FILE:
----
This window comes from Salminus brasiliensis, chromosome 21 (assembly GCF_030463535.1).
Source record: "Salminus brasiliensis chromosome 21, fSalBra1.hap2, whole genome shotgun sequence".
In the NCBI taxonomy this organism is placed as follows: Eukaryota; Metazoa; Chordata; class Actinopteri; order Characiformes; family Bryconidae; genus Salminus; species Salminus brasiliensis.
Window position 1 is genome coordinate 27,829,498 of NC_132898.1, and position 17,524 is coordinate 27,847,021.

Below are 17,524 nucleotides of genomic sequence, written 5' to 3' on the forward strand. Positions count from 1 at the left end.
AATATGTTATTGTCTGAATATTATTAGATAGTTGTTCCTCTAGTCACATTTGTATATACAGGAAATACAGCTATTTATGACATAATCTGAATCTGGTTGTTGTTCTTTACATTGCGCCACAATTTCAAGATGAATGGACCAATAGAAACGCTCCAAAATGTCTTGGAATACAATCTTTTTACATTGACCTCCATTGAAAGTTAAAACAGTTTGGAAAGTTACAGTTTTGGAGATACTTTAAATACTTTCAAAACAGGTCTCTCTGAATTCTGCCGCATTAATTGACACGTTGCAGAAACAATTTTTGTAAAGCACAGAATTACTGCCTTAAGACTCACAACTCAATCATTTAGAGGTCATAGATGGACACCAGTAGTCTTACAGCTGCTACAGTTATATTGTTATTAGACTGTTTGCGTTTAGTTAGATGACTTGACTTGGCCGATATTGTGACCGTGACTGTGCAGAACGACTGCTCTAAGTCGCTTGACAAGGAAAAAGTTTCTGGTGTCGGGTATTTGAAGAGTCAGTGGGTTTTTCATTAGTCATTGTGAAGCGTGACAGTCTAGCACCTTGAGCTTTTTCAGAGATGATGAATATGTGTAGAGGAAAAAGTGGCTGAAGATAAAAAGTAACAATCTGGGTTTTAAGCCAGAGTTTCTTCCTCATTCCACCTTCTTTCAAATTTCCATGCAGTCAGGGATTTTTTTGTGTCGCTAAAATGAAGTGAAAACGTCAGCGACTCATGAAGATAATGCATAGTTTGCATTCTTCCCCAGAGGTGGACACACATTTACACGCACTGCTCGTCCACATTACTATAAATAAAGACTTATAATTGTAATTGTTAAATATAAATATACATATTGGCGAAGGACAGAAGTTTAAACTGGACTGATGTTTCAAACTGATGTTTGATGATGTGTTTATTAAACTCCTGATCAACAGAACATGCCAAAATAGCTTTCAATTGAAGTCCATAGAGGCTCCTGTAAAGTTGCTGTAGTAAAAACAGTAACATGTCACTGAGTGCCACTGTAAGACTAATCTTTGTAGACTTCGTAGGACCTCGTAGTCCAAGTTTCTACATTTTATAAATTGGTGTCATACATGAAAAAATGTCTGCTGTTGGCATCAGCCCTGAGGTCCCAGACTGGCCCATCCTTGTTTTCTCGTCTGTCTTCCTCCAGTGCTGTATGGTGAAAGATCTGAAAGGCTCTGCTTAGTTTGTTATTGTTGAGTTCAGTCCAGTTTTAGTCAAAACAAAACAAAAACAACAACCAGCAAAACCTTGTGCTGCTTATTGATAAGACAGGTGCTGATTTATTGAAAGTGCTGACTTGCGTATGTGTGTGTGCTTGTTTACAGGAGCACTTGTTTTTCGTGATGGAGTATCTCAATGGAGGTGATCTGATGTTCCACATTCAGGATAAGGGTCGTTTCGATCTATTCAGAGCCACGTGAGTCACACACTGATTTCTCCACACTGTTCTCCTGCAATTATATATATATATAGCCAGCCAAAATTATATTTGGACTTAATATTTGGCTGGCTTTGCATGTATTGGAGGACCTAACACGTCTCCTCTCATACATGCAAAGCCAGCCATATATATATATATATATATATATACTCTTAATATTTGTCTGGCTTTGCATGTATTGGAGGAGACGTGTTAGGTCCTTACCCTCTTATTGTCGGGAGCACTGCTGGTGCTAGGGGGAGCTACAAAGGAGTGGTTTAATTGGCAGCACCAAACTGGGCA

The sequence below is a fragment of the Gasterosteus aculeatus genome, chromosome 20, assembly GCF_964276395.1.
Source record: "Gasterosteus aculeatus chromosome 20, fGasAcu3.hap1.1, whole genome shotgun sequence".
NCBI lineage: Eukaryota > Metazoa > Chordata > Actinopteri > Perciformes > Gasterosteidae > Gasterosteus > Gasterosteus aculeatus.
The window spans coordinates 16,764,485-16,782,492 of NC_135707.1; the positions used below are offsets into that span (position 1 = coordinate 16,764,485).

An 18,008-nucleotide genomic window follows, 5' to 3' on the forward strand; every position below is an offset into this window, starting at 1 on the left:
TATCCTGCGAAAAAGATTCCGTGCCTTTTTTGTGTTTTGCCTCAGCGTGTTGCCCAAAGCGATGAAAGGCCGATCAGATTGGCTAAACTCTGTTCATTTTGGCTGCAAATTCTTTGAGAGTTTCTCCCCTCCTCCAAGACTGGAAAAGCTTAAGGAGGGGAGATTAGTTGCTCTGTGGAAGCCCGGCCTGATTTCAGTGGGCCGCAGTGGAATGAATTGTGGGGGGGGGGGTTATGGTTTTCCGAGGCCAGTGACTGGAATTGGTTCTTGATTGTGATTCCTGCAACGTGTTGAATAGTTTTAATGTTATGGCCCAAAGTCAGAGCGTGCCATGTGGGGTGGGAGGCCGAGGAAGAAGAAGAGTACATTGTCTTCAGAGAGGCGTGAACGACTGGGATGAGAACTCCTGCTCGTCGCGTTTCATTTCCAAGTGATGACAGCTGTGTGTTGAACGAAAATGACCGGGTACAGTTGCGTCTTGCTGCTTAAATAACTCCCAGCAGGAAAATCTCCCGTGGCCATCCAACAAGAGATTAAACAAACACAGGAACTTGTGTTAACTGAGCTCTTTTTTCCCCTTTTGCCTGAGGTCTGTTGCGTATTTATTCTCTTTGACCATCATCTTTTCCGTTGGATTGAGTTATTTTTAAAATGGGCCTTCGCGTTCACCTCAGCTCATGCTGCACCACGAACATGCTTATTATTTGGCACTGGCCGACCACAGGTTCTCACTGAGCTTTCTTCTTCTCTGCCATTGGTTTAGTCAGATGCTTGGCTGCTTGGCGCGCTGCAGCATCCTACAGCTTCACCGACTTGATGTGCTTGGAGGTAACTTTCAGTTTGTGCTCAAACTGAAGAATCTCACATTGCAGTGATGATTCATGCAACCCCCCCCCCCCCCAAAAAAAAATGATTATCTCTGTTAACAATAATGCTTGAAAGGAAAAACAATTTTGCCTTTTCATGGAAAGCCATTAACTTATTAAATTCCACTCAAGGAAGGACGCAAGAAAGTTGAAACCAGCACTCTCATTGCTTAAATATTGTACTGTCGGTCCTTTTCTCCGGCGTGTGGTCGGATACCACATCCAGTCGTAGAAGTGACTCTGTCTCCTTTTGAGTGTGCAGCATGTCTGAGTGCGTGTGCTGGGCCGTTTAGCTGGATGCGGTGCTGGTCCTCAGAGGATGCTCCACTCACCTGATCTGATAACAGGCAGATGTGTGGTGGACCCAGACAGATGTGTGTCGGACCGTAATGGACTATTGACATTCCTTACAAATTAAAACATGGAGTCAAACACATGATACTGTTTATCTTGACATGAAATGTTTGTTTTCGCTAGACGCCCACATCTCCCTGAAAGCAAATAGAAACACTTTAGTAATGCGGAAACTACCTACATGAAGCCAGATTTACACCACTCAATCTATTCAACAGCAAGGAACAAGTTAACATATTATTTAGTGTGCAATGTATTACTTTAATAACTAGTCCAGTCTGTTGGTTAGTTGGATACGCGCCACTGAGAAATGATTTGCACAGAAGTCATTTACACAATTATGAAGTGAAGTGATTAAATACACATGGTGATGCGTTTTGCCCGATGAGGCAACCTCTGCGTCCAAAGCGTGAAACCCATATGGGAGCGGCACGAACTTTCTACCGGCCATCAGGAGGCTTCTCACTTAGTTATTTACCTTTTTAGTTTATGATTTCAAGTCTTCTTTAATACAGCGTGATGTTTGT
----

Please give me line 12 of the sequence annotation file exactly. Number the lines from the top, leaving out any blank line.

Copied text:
TATCCTGCGAAAAAGATTCCGTGCCTTTTTTGTGTTTTGCCTCAGCGTGTTGCCCAAAGCGATGAAAGGCCGATCAGATTGGCTAAACTCTGTTCATTTTGGCTGCAAATTCTTTGAGAGTTTCTCCCCTCCTCCAAGACTGGAAAAGCTTAAGGAGGGGAGATTAGTTGCTCTGTGGAAGCCCGGCCTGATTTCAGTGGGCCGCAGTGGAATGAATTGTGGGGGGGGGGGTTATGGTTTTCCGAGGCCAGTGACTGGAATTGGTTCTTGATTGTGATTCCTGCAACGTGTTGAATAGTTTTAATGTTATGGCCCAAAGTCAGAGCGTGCCATGTGGGGTGGGAGGCCGAGGAAGAAGAAGAGTACATTGTCTTCAGAGAGGCGTGAACGACTGGGATGAGAACTCCTGCTCGTCGCGTTTCATTTCCAAGTGATGACAGCTGTGTGTTGAACGAAAATGACCGGGTACAGTTGCGTCTTGCTGCTTAAATAACTCCCAGCAGGAAAATCTCCCGTGGCCATCCAACAAGAGATTAAACAAACACAGGAACTTGTGTTAACTGAGCTCTTTTTTCCCCTTTTGCCTGAGGTCTGTTGCGTATTTATTCTCTTTGACCATCATCTTTTCCGTTGGATTGAGTTATTTTTAAAATGGGCCTTCGCGTTCACCTCAGCTCATGCTGCACCACGAACATGCTTATTATTTGGCACTGGCCGACCACAGGTTCTCACTGAGCTTTCTTCTTCTCTGCCATTGGTTTAGTCAGATGCTTGGCTGCTTGGCGCGCTGCAGCATCCTACAGCTTCACCGACTTGATGTGCTTGGAGGTAACTTTCAGTTTGTGCTCAAACTGAAGAATCTCACATTGCAGTGATGATTCATGCAACCCCCCCCCCCCCCAAAAAAAAATGATTATCTCTGTTAACAATAATGCTTGAAAGGAAAAACAATTTTGCCTTTTCATGGAAAGCCATTAACTTATTAAATTCCACTCAAGGAAGGACGCAAGAAAGTTGAAACCAGCACTCTCATTGCTTAAATATTGTACTGTCGGTCCTTTTCTCCGGCGTGTGGTCGGATACCACATCCAGTCGTAGAAGTGACTCTGTCTCCTTTTGAGTGTGCAGCATGTCTGAGTGCGTGTGCTGGGCCGTTTAGCTGGATGCGGTGCTGGTCCTCAGAGGATGCTCCACTCACCTGATCTGATAACAGGCAGATGTGTGGTGGACCCAGACAGATGTGTGTCGGACCGTAATGGACTATTGACATTCCTTACAAATTAAAACATGGAGTCAAACACATGATACTGTTTATCTTGACATGAAATGTTTGTTTTCGCTAGACGCCCACATCTCCCTGAAAGCAAATAGAAACACTTTAGTAATGCGGAAACTACCTACATGAAGCCAGATTTACACCACTCAATCTATTCAACAGCAAGGAACAAGTTAACATATTATTTAGTGTGCAATGTATTACTTTAATAACTAGTCCAGTCTGTTGGTTAGTTGGATACGCGCCACTGAGAAATGATTTGCACAGAAGTCATTTACACAATTATGAAGTGAAGTGATTAAATACACATGGTGATGCGTTTTGCCCGATGAGGCAACCTCTGCGTCCAAAGCGTGAAACCCATATGGGAGCGGCACGAACTTTCTACCGGCCATCAGGAGGCTTCTCACTTAGTTATTTACCTTTTTAGTTTATGATTTCAAGTCTTCTTTAATACAGCGTGATGTTTGT